inpatient vs outpatient

Inpatient vs. Outpatient: Which detox method is right for you?

Have you decided to take the first step in giving up drugs or alcohol? Then a rehab treatment program is often the best choice for beating addiction.

But you have a choice: inpatient vs outpatient. Which one is better suited for your situation? We explain the details of both so you can make the best decision.

What Is Inpatient Rehab?

Inpatient rehab is the ideal way to recover and detox from addiction. When you go to inpatient rehab, you’ll live in the rehabilitation center and spend all of your time there.

Here, you’ll be surrounded by medical professionals who understand what you’re going through. You might be prescribed medication to help you with the side effects of detoxing.

In some cases, this might be essential to ensure your safety. For example, if you have a severe alcohol addiction, you might be prescribed a benzodiazepine to prevent you from having a seizure.

Inpatient rehab is best for those who want to fully commit to their recovery with zero distractions from the outside world. Not only will you go through the detoxing process, but you’ll also attend various counseling sessions, including group therapy.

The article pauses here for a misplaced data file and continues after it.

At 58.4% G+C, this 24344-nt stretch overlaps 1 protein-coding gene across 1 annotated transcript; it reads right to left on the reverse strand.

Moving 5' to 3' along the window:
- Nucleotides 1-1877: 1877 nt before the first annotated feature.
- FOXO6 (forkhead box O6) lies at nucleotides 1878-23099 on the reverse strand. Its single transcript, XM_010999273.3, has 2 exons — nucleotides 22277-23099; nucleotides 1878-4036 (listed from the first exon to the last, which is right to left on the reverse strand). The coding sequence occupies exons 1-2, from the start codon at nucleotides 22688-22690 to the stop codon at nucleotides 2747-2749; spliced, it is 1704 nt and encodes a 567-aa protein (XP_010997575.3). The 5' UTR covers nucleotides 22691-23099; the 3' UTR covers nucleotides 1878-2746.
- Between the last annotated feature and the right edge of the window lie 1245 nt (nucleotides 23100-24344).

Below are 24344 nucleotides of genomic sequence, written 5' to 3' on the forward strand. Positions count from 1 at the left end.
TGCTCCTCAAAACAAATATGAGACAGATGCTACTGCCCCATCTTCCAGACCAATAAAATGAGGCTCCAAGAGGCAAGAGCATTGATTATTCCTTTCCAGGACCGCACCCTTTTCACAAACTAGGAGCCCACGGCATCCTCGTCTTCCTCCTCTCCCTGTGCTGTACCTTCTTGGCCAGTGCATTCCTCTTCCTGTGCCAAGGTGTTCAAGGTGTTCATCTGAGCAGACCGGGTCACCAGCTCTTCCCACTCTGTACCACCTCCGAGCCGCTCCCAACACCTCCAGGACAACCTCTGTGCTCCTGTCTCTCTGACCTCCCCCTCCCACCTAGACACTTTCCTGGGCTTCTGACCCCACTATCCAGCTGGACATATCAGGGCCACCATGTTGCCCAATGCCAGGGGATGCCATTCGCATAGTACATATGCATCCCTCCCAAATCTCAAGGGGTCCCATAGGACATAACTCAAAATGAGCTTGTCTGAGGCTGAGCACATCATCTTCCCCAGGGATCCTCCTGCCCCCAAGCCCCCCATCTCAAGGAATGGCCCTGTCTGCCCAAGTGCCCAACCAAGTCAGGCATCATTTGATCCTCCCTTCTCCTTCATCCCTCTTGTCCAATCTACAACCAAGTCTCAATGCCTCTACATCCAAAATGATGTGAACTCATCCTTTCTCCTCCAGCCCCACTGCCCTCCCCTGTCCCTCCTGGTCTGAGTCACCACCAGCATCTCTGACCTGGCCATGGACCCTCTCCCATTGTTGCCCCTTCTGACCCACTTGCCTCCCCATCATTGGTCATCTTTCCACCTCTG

If you feel tempted to use drugs or alcohol again, you’ll have instant access to the support you need. Since you’ll be living in the rehab facility, it’ll be much more difficult for you to get hold of any drugs or alcohol. This makes inpatient rehab ideal for those who have a history of relapse.

What Is Outpatient Rehab?

Outpatient rehab is more suited to those who can’t fully commit to an inpatient program. If money is an issue, you may go to outpatient rehab instead of inpatient, as it’s much more affordable.

You also might have a lot of responsibilities such as work, school, or childcare. Not everyone can just take time off from their everyday life to go to rehab.

When you attend an outpatient rehab program, you’ll continue to live at home while making frequent visits to the rehab center for treatment. This means outpatient rehab is not necessarily suited for those with serious addiction problems. If you’re an alcoholic, for example, you might need to have constant medical observation while you detox.

Like with inpatient rehab, you’ll attend group and solo counseling sessions.